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I often mention how much of a role good fortune plays in nature photography. Sometimes all of the skill and acumen in the world gets trumped by being in the right place at the right moment.
Recently, I spotted a Curve-billed Thrasher perching on a mesquite. Curved Bills are among my favorite species to photograph. I find their uniquely curved beaks and their brilliant orange eyes to be appealing.
This bird posed quite nicely for me and I began to photograph it.
I liked how the bird was in brilliant sunshine but also side lit, creating a fairly dramatic lighting effect.
The thrasher suddenly took off and I had the good luck of depressing my shutter just as it did.
There is some motion blur in this image, even at a shutter speed of 1/2000th of a second, but the thrasher’s head and beak are reasonably sharp. I think that the motion blur actually enhances the image, creating a dynamic effect. The mesquite leaves suspended in air that the bird kicked off the branch as it took flight also make this image dynamic.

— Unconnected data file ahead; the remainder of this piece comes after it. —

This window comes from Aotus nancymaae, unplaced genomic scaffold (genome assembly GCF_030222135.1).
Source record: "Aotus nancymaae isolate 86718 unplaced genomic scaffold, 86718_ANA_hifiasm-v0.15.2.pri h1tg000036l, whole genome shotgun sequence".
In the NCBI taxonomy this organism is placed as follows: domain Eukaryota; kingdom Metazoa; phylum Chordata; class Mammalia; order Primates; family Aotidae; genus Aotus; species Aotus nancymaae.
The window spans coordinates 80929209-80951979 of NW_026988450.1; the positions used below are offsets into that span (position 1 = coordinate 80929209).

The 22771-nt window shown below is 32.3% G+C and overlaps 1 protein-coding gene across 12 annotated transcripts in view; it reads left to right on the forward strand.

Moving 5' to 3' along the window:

It’s possible to anticipate when certain species of birds are about to take off. With buteos, such as Red-tailed Hawks, and with some falcon species, I’ve learned the body language that they assume moments before they take flight. Consequently, I can often successfully capture these birds’ liftoff. That’s not the case with smaller species like this thrasher. They almost never give away their intent to fly and their liftoffs are so fast that one can never catch up to the action. So, to get a shot like this last one, one has to be lucky. Luck plainly was with me on this occasion.
Images made with a Canon R5, Canon RF 100-500mm f4.5-7.1 IS L zoom lens+Canon RF 1.4x telextender, M setting (auto ISO), ISO 1000, f10 @ 1/2000, +1 1/3 stops exposure compensation.